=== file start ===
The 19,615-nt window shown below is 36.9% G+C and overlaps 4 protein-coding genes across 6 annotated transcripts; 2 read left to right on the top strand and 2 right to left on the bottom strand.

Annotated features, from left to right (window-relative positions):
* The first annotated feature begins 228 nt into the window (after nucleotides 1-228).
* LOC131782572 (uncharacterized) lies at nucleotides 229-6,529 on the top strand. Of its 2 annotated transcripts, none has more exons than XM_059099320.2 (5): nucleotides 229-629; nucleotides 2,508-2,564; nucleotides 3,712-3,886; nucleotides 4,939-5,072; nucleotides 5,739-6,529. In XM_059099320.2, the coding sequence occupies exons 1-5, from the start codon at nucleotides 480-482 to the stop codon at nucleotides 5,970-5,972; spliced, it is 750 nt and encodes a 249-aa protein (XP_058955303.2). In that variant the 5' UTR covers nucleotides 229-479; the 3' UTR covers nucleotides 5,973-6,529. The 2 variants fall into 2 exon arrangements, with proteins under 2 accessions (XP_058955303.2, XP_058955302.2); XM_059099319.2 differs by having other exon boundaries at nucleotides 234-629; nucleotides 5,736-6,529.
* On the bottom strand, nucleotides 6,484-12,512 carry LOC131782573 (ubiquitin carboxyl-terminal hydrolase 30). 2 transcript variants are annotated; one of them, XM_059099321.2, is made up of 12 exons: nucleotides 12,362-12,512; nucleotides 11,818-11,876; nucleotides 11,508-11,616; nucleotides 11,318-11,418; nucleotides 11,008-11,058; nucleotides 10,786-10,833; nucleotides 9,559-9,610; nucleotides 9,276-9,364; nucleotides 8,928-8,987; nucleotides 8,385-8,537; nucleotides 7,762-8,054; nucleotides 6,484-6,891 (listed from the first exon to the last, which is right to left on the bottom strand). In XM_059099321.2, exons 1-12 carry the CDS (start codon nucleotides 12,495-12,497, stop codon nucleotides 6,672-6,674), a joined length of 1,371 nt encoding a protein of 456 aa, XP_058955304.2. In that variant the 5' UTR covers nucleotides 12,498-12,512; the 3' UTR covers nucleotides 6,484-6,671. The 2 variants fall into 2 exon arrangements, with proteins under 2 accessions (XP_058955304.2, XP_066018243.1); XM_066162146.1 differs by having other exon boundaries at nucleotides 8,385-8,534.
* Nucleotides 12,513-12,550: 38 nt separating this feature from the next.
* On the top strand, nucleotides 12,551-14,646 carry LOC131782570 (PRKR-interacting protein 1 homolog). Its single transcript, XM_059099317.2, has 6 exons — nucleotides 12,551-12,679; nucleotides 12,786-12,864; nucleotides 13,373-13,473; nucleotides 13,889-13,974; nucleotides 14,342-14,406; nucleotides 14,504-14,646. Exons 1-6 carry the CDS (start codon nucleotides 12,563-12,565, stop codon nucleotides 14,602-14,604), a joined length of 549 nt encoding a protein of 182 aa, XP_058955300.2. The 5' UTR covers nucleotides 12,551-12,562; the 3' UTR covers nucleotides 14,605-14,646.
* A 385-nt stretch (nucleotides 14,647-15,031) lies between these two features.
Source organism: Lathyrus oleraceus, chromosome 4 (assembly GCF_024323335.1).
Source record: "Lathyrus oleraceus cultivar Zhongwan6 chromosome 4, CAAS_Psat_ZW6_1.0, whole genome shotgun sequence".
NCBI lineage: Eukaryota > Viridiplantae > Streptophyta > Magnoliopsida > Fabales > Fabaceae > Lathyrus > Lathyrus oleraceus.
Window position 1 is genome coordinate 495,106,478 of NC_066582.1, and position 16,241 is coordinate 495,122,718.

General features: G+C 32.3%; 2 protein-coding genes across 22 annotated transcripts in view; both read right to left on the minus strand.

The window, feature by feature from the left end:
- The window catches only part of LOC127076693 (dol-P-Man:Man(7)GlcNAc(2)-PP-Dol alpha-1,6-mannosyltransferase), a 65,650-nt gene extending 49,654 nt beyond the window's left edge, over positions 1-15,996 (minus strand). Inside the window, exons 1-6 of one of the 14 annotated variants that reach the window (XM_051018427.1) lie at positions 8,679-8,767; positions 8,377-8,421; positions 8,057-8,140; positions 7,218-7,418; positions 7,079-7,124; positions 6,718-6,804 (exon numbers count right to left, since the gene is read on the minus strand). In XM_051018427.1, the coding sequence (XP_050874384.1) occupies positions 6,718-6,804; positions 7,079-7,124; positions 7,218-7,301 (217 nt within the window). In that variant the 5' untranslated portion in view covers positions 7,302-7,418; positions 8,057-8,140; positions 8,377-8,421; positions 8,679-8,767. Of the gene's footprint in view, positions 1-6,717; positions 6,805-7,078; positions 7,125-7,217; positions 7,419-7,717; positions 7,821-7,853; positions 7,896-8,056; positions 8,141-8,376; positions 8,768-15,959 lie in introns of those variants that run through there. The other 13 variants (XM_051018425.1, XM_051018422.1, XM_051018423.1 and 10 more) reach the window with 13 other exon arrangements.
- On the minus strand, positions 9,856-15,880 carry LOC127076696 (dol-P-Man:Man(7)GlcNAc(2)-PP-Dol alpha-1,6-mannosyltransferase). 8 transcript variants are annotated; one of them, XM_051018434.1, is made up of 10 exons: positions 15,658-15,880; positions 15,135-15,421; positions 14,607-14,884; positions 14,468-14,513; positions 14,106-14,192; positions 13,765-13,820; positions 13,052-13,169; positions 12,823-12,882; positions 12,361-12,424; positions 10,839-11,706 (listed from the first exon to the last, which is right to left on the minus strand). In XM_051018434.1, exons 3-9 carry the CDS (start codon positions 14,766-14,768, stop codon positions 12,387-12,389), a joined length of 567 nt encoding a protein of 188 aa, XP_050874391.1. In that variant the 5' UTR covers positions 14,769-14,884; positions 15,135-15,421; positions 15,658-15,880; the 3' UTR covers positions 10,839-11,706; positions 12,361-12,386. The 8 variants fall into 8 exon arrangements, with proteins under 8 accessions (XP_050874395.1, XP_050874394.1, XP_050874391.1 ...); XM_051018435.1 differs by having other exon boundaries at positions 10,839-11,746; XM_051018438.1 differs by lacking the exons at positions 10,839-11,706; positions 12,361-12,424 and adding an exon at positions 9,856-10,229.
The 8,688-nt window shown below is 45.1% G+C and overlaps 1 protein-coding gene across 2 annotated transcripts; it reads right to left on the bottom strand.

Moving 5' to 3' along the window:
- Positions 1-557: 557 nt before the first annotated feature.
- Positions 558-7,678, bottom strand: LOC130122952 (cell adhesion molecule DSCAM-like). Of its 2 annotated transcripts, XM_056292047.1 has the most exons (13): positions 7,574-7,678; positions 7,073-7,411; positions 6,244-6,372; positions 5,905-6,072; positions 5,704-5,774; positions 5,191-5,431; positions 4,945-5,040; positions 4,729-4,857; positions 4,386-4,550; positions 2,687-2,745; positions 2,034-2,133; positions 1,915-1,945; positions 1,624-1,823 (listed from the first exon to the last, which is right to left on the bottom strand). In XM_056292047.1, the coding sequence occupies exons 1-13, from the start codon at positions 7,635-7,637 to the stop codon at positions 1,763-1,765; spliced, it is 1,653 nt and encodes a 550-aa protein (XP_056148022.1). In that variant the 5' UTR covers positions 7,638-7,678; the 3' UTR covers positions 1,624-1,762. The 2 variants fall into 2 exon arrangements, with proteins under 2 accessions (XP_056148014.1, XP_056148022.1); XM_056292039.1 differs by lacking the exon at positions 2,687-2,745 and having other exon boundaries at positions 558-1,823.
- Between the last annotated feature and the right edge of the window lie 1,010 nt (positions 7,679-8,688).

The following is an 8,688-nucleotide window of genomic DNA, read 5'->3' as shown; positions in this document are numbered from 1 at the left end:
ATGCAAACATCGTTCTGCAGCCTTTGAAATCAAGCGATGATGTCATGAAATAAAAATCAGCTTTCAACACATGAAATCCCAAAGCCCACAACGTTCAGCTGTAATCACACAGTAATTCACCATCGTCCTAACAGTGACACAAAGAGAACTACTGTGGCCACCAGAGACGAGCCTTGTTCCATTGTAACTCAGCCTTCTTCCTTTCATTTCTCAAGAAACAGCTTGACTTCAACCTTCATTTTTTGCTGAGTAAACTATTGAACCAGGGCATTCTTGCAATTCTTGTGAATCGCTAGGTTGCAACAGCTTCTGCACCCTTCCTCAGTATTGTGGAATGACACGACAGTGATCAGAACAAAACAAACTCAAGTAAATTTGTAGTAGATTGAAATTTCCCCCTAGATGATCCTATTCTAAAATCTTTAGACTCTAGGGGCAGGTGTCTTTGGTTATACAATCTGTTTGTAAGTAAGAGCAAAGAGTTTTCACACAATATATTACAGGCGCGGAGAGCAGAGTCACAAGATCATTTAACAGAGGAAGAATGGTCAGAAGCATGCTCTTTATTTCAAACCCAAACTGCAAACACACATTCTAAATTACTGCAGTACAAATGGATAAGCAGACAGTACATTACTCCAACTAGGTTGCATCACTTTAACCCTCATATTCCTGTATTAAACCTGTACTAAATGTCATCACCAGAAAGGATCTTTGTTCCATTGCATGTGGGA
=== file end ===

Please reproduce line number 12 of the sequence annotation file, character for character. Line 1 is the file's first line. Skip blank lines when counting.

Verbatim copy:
Window position 1 is genome coordinate 495,106,478 of NC_066582.1, and position 16,241 is coordinate 495,122,718.